Activities and tips for enhancing a child’s attention
Children with autism can have difficulties in focussing their attention on the people or activities around them. It might be, for instance, that they display limited interest in engaging with members of the family and other people, or only interact with others in order to have their needs met. They might also have difficulty in directing their attention to topics or activities that are outside of their particular interests.
This can also mean that it is difficult for children on the spectrum to maintain a conversation or respond to non-verbal cues and body language. In addition, children with autism may find it challenging to make and maintain eye contact with others.
Some children can hyper-focus and become distracted by things that others barely notice, while others may have an additional diagnosis of attention deficit hyperactivity disorder (ADHD), perhaps leading to their exhibiting behaviours of concern.
Autism can also mean that children on the spectrum have difficulty in developing the functional skills required for daily living activities, as they find it challenging to focus their attention sufficiently well to learn the different steps required. In the case of older children, these difficulties can also lead to their feeling anxious or isolated if they think that they are developing at a different rate to their peers.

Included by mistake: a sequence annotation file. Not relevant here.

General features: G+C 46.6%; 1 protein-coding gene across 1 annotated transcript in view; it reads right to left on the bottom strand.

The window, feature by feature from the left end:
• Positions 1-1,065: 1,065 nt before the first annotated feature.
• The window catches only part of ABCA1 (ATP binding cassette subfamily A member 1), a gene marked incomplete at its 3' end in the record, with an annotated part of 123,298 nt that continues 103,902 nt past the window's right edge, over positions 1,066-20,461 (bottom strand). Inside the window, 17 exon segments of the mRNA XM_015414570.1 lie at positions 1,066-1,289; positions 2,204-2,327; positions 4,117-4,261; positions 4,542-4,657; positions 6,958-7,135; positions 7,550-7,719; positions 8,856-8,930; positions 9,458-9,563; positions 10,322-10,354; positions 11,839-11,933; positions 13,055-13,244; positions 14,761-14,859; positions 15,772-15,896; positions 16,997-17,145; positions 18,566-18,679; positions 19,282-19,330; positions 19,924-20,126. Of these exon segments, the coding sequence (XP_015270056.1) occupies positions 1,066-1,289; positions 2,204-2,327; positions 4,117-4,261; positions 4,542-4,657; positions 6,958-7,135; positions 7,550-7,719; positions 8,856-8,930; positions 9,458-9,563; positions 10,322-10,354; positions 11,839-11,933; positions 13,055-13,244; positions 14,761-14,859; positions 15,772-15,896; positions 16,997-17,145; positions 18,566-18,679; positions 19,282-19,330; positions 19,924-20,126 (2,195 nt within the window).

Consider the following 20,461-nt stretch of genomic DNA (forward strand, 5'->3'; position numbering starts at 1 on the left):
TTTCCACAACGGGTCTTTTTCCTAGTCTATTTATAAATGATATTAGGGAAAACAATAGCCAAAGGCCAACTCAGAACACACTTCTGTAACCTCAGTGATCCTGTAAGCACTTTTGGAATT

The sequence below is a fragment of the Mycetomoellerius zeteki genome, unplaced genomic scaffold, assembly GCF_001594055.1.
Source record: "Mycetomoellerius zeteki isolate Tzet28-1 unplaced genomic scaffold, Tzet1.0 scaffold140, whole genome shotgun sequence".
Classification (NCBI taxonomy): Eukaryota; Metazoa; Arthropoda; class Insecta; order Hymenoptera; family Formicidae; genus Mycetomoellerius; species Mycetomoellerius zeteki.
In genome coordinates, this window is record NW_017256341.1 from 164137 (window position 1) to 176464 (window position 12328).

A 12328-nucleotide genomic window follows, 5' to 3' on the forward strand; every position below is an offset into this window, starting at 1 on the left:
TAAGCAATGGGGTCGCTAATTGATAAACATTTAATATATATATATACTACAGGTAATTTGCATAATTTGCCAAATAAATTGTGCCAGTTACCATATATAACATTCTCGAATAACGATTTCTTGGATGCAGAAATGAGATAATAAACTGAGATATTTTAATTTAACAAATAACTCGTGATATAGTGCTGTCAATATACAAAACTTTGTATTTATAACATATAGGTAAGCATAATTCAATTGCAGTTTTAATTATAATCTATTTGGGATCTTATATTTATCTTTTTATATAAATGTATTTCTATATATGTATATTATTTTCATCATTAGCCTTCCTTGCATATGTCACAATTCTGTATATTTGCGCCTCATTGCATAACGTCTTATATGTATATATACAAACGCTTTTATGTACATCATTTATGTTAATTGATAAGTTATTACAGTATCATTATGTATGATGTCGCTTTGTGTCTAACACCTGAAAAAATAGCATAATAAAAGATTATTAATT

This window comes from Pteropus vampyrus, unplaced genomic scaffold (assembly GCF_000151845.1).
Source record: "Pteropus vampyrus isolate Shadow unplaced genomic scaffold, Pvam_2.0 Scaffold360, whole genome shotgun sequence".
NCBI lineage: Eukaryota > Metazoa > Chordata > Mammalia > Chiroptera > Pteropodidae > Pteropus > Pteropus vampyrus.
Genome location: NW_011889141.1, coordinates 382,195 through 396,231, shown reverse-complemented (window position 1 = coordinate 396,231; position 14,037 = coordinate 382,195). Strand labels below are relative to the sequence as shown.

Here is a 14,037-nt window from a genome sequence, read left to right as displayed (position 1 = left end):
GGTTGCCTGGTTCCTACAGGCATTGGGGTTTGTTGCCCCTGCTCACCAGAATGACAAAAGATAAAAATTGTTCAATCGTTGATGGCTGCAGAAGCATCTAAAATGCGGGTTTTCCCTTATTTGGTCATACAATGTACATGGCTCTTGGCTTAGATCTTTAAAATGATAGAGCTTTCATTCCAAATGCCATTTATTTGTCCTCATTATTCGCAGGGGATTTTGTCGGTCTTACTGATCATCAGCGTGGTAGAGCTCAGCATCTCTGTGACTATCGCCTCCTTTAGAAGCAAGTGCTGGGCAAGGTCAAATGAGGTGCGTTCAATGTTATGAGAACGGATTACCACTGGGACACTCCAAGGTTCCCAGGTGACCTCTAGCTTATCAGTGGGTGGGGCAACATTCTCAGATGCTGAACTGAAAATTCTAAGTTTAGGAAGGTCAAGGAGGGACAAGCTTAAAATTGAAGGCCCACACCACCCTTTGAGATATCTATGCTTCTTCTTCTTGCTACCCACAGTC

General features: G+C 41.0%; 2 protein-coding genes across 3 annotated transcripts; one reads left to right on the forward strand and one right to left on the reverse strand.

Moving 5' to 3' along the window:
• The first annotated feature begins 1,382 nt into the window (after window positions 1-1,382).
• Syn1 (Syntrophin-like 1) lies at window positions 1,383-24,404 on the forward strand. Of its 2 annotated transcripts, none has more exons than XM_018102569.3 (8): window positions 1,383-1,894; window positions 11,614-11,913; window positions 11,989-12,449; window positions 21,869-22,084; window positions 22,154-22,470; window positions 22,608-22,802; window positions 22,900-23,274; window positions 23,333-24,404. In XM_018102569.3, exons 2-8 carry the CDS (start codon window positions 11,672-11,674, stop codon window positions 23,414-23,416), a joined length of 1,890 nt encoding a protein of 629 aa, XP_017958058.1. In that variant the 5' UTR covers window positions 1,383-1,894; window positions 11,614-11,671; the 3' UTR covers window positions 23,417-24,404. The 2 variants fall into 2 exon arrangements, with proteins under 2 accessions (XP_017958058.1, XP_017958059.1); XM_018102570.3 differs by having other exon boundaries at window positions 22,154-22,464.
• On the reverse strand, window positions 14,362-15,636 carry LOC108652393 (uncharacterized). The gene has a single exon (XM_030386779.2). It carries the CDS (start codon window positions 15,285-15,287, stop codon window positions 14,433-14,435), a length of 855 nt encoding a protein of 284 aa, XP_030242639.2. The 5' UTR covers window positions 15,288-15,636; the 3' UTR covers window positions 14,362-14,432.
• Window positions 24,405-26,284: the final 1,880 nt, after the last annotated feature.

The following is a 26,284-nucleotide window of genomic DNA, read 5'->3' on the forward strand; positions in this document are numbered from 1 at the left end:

Helping children with autism to enhance their attention
There are a range of activities and games that you can engage in with your child to help them to enhance their attention.
A helpful way of doing this is to develop a child’s play skills through games and activities. Play skills are useful because they usually require engagement and attention in order to participate, while at the same time developing conversational skills and the ability to observe and respond to body language.
Role play and modelling are further useful ways of enhancing a child’s attention, as in these sorts of activities they are required to observe and respond to what is being modelled. Social narratives, too, can be useful in this context, particularly when they require a variety of problem solving skills.
Playing with other children can also be of benefit in helping to increase attention in children on the spectrum. Parallel play activities (when your child engages in an activity alongside others doing either different or similar activities) are useful, as you can use this as an opportunity to draw your child’s attention to the games and actions of others, e.g., “Look at what Jane is doing,” etc. Likewise, cooperative or social play activities can also be a useful tool, as participation in group activities can encourage a range of skills that require children’s attention, such as taking turns and observing what others are doing.
Social skills groups can also be a helpful way of helping children to enhance their attention. These groups can be focussed on specific interests (such as Lego) or skills development, and are a good way for children to practise directing and focussing their attention on a specific activity, along with their social interaction skills.